(I spy a goat-buddy)



After shearing, the fleeces were prepped and skirted . . .


. . .then sorted and baled




From there, the bales were taken to MacAusland’s mill in Prince Edward Island.


(Here is Emily, heroically joining the bales on their trip to the mill following an accident which severed tendons in her left hand. I’m very happy to say that after surgery and physio, she’s back to shearing again.)

MacAusland’s has been in business since 1870, and under a vertical operation where all processes are finished on-site, scours, cards, and spins raw wool into yarn on a 128 bobbin frame.


With its firm springy hand, the yarn has indeed turned out to be very close to the New Lanark Aran I used for my sample.


While the yarn was being processed and spun, the Shepherd hoody was being knitted. Here’s how it turned out.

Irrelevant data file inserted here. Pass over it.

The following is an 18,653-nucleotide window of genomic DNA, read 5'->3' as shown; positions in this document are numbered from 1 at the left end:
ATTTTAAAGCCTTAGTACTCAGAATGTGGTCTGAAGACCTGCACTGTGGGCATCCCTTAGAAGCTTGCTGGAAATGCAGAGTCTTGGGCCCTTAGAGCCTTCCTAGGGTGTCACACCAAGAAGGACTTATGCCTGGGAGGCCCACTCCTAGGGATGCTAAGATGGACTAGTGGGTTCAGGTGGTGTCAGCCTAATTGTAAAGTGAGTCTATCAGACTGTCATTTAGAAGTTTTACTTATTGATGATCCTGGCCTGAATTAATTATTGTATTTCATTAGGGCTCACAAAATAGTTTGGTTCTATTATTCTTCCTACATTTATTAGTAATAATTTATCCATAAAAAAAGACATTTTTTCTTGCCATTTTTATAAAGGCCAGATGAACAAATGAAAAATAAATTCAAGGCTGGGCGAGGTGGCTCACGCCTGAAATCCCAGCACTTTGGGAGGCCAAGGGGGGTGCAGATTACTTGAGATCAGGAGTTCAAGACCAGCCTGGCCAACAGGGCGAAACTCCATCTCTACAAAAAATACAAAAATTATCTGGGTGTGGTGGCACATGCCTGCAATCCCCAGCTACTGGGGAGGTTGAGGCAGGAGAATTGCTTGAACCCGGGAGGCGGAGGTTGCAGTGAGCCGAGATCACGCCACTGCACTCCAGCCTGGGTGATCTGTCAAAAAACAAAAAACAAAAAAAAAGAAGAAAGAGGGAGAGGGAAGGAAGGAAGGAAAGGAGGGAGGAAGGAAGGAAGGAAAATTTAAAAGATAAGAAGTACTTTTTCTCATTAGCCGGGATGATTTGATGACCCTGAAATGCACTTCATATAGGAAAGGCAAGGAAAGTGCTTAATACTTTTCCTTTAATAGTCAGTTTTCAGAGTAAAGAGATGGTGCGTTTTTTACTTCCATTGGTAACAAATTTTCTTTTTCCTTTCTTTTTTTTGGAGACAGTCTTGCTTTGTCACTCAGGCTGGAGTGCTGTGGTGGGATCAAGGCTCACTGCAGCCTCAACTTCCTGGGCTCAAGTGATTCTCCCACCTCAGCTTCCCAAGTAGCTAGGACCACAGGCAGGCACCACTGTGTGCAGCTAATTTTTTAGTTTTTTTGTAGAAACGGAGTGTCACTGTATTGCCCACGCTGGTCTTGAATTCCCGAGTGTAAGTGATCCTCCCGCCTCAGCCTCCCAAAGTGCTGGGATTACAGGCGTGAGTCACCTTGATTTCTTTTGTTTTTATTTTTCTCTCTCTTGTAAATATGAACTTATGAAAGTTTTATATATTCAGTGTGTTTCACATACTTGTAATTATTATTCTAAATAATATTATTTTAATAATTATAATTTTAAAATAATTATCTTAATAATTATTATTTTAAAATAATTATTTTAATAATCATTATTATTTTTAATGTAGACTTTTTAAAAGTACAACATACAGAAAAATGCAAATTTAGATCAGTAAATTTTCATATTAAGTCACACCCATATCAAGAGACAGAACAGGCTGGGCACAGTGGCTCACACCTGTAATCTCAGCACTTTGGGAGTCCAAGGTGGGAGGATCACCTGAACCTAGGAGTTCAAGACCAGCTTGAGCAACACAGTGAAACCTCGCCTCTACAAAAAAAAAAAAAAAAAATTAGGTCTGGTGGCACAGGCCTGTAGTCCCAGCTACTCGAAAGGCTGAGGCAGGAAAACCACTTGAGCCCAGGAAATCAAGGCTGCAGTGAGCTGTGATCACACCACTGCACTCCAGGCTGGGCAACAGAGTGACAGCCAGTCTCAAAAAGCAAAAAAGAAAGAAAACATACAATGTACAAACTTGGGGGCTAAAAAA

Now, I like all my samples, but I immediately developed a very special affection for this finished garment. Once I’d put it on, I seriously didn’t want to take it off. I think its equally suited to tramping about the fields in a brisk wind . . .


. . . or cosying up by the fire on a chill winter’s evening.


The hems, cuffs and hood are finished with moss stitch.


. . . as is the pixie hood


I’ve used buttons on the facings, but they are equally well suited to the insertion of a zipper, if preferred.


The construction enables the hoody to be knit all in one piece, completely seamlessly, with minimal finishing. The pattern is sized from 30 to 57 inches, and I reckon it could easily be worn by a shepherd of either sex.


In short, I absolutely love this garment, and it was really very difficult packing it up in a box and sending it off to the US.


The pattern for the Shepherd hoody, together with that for the breathtakingly beautiful Shearer pullover, designed by Kirsten Kapur, is included in a booklet produced by Juniper Moon Farm telling the whole story of The Shepherd and the Shearer. This booklet, together with a plump package of yarn to make their choice of sweater, is about to be posted to the project’s 200 subscribers, without whom none of the processes I’ve described in this post would have happened.